They were thinking a thought they had thought once before. Once, long ago, when they were cubs. We fight the Witch's army. We might die doing so.

Now we know why it would be worth it.

For Aslan.

No sentries warned them. The Witch turned them to stone where they stood, and her army fell on the soldiers at the other side of the valley. Prince Peter at once called out commands, and the battle began. The Leopards bounded at the younger prince's side, Por sliding between a sword and the prince, batting it away, Leo ripping down a Dwarf who came at them with a raised axe.

The prince himself took the Satyr, thrusting it through. As his brother had a Wolf.

Por licked his side, then looked to Edmund. He is a Knight, like his brother.

Leo crouched and leaped over the Son of Adam, taking out an archer aiming for Edmund's head. He breathed out. He fights well, pausing to watch. They did not pause for long. The Prince headed right for the thickest part of the fighting. The place with the Witch.

Leo dodged as she turned her wand towards them, pushing Por aside as well. Up, up, jumping onto the head of a Minotaur, claw, ride it down! Por was already gone, dashing to the closest threat to the Prince. We fight for him.

An evil dryad. Leo broke off her branches with his teeth. We fight for Aslan.

Por slid under an axe swing, coming up behind with claws extended. We fight together. He paused, and his brother looked at him. Where is the Prince?

A shattering sound! Both Leopards looked; in that brief moment the Prince had run forward, bringing his sword down, not into the Witch, but on her wand. The battlefield around them froze.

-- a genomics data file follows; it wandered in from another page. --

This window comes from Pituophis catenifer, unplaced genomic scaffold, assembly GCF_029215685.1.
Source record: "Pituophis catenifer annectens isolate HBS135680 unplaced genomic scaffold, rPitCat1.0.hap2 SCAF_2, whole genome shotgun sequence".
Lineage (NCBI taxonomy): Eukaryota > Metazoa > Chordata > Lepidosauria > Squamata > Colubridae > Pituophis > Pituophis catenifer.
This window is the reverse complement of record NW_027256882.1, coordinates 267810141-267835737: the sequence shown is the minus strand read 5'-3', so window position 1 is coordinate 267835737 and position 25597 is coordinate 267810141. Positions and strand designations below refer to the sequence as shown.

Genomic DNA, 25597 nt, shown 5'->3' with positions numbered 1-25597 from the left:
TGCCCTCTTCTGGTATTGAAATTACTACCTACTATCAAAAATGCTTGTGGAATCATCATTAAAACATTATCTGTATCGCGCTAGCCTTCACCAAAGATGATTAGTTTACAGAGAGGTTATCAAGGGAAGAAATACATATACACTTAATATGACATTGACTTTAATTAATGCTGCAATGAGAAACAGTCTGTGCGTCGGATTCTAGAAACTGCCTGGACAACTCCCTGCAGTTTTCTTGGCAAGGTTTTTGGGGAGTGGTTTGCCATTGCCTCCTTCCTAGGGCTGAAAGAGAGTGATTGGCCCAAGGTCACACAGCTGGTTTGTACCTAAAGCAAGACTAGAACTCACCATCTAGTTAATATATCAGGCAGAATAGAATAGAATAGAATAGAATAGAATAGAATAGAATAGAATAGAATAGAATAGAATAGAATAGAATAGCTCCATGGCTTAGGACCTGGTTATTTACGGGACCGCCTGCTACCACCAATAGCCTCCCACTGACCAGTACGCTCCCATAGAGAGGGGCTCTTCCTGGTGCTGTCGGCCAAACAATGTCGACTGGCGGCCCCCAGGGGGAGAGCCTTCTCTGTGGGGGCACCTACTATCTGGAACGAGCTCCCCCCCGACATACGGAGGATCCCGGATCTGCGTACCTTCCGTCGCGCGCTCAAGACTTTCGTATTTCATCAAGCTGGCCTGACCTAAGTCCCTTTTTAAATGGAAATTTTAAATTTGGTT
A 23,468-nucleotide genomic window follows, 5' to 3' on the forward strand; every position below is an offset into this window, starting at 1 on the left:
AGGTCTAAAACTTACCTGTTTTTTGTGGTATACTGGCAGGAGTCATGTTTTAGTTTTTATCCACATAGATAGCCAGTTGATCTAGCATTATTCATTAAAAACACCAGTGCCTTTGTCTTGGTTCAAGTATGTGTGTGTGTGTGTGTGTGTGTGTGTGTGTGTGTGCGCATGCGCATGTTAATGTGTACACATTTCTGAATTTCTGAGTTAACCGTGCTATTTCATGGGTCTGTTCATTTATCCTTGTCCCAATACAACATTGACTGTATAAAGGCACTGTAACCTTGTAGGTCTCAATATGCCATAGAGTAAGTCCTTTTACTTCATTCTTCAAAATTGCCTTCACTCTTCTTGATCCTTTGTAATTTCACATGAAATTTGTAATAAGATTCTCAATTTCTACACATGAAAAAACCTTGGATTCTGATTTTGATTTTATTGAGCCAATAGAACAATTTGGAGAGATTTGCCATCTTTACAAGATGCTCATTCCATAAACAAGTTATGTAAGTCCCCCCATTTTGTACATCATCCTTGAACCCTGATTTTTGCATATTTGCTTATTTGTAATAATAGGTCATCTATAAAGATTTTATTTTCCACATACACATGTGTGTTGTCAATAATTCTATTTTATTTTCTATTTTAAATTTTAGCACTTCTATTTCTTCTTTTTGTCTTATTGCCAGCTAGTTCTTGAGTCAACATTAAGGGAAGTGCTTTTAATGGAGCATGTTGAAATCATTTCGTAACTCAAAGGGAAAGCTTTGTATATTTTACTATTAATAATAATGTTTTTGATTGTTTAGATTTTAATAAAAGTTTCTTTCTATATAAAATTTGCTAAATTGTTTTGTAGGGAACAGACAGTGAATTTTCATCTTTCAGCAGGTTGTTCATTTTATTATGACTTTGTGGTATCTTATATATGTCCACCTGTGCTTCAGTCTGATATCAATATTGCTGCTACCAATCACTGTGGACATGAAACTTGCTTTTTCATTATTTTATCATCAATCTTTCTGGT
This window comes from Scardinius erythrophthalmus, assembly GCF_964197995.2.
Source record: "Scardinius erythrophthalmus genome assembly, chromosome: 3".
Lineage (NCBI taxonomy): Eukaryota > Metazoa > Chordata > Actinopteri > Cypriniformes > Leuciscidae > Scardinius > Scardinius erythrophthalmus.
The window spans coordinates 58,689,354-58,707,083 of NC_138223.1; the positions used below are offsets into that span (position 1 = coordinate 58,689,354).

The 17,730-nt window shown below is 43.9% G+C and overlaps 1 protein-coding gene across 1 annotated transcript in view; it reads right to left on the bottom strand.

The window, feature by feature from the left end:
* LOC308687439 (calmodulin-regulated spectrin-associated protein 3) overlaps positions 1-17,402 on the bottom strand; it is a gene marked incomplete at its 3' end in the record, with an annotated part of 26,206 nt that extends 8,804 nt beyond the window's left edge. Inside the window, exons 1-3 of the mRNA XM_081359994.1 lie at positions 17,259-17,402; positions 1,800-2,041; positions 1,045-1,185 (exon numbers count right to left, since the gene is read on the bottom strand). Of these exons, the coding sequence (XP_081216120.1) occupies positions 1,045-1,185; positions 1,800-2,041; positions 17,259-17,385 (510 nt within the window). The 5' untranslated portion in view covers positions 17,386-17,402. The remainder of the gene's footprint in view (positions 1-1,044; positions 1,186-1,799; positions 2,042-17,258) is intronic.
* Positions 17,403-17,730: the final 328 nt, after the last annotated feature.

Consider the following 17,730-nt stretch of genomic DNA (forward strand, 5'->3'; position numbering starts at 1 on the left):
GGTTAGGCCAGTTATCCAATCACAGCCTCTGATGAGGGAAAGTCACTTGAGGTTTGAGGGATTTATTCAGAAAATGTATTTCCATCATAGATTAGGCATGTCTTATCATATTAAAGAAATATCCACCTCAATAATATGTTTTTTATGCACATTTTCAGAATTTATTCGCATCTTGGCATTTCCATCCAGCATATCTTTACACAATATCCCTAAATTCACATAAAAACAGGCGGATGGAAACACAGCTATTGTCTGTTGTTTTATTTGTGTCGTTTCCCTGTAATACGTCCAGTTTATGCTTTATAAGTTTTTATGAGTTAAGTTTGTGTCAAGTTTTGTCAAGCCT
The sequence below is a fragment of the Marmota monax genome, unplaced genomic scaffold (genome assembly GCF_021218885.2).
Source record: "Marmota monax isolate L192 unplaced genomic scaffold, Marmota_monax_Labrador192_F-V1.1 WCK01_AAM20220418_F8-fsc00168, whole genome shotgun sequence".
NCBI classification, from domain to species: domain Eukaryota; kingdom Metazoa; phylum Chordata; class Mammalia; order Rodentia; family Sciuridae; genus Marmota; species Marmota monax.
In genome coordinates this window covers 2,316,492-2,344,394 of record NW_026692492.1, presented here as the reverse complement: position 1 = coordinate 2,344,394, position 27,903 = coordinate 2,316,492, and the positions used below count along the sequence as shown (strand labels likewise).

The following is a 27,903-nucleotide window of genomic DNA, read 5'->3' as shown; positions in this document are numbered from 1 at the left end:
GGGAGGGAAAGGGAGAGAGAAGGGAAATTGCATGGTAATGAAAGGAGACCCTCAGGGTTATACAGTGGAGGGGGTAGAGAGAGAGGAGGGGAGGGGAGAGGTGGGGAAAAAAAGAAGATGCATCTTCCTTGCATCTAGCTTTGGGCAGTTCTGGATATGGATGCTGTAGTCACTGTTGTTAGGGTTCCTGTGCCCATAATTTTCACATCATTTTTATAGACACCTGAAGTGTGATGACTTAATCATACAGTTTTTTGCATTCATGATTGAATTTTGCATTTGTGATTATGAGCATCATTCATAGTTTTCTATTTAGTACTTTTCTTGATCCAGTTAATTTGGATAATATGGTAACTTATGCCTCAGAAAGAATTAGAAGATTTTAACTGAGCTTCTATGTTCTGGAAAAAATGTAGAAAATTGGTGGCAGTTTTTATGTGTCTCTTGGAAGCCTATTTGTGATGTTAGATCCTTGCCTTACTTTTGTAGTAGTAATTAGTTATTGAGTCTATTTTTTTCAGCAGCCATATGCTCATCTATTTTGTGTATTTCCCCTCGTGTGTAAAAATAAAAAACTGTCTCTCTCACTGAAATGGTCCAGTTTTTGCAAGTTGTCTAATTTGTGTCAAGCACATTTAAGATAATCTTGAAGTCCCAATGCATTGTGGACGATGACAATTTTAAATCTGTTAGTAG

He did it! They saw the blade swinging at him, his sword still extended towards the shattered wand.

Get him down! Both Leopards leaped, but too late—they could see the red staining his side. NO! Aslan, NO! They landed above him, snarling. Claws out, teeth bared, ripping, reaching, ducking—but not moving. They would not move. Not till they died or the battle was over.

She could not have him. Not their Prince. Not the Prince who shattered her wand.

"Where is she?" Por growled, panting. He snapped at the Hag reaching for him with her nails out.

"Gone towards the other end," Leo panted back, his back to his brother. He was wary, waiting for a Werewolf to pounce. It smiled, a slow, nasty smile, and bent its legs-

Only to freeze at a roar loud enough to shake all of Narnia from the Western lamppost to the shores of the Eastern Sea.** The Leopards looked up—the Werewolf looked up—the Hag looked up—every soldier on either side looked up as a golden Lion jumped forward onto a white figure, rolling together, but with white underneath.